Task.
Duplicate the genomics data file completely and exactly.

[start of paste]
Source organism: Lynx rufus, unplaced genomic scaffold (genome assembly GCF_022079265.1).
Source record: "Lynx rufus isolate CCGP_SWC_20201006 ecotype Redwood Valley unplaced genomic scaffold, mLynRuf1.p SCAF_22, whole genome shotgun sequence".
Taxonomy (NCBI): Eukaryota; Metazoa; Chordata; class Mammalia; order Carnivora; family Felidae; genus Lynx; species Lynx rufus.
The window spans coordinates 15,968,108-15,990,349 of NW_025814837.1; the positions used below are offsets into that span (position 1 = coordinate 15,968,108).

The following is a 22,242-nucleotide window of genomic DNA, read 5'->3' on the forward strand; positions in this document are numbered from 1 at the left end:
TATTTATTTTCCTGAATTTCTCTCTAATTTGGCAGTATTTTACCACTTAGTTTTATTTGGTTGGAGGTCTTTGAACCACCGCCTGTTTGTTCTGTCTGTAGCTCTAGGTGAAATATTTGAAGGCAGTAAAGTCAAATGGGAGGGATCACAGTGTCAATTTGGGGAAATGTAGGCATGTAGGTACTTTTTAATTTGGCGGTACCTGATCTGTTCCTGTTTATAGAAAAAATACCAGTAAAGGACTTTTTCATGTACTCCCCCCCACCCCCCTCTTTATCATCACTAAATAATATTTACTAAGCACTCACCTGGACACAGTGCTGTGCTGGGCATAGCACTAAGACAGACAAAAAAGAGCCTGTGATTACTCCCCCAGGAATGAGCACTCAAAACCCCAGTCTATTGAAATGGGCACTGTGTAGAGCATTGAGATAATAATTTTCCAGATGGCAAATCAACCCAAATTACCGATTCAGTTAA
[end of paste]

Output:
Source organism: Lynx rufus, unplaced genomic scaffold (genome assembly GCF_022079265.1).
Source record: "Lynx rufus isolate CCGP_SWC_20201006 ecotype Redwood Valley unplaced genomic scaffold, mLynRuf1.p SCAF_22, whole genome shotgun sequence".
Taxonomy (NCBI): Eukaryota; Metazoa; Chordata; class Mammalia; order Carnivora; family Felidae; genus Lynx; species Lynx rufus.
The window spans coordinates 15,968,108-15,990,349 of NW_025814837.1; the positions used below are offsets into that span (position 1 = coordinate 15,968,108).

The following is a 22,242-nucleotide window of genomic DNA, read 5'->3' on the forward strand; positions in this document are numbered from 1 at the left end:
TATTTATTTTCCTGAATTTCTCTCTAATTTGGCAGTATTTTACCACTTAGTTTTATTTGGTTGGAGGTCTTTGAACCACCGCCTGTTTGTTCTGTCTGTAGCTCTAGGTGAAATATTTGAAGGCAGTAAAGTCAAATGGGAGGGATCACAGTGTCAATTTGGGGAAATGTAGGCATGTAGGTACTTTTTAATTTGGCGGTACCTGATCTGTTCCTGTTTATAGAAAAAATACCAGTAAAGGACTTTTTCATGTACTCCCCCCCACCCCCCTCTTTATCATCACTAAATAATATTTACTAAGCACTCACCTGGACACAGTGCTGTGCTGGGCATAGCACTAAGACAGACAAAAAAGAGCCTGTGATTACTCCCCCAGGAATGAGCACTCAAAACCCCAGTCTATTGAAATGGGCACTGTGTAGAGCATTGAGATAATAATTTTCCAGATGGCAAATCAACCCAAATTACCGATTCAGTTAA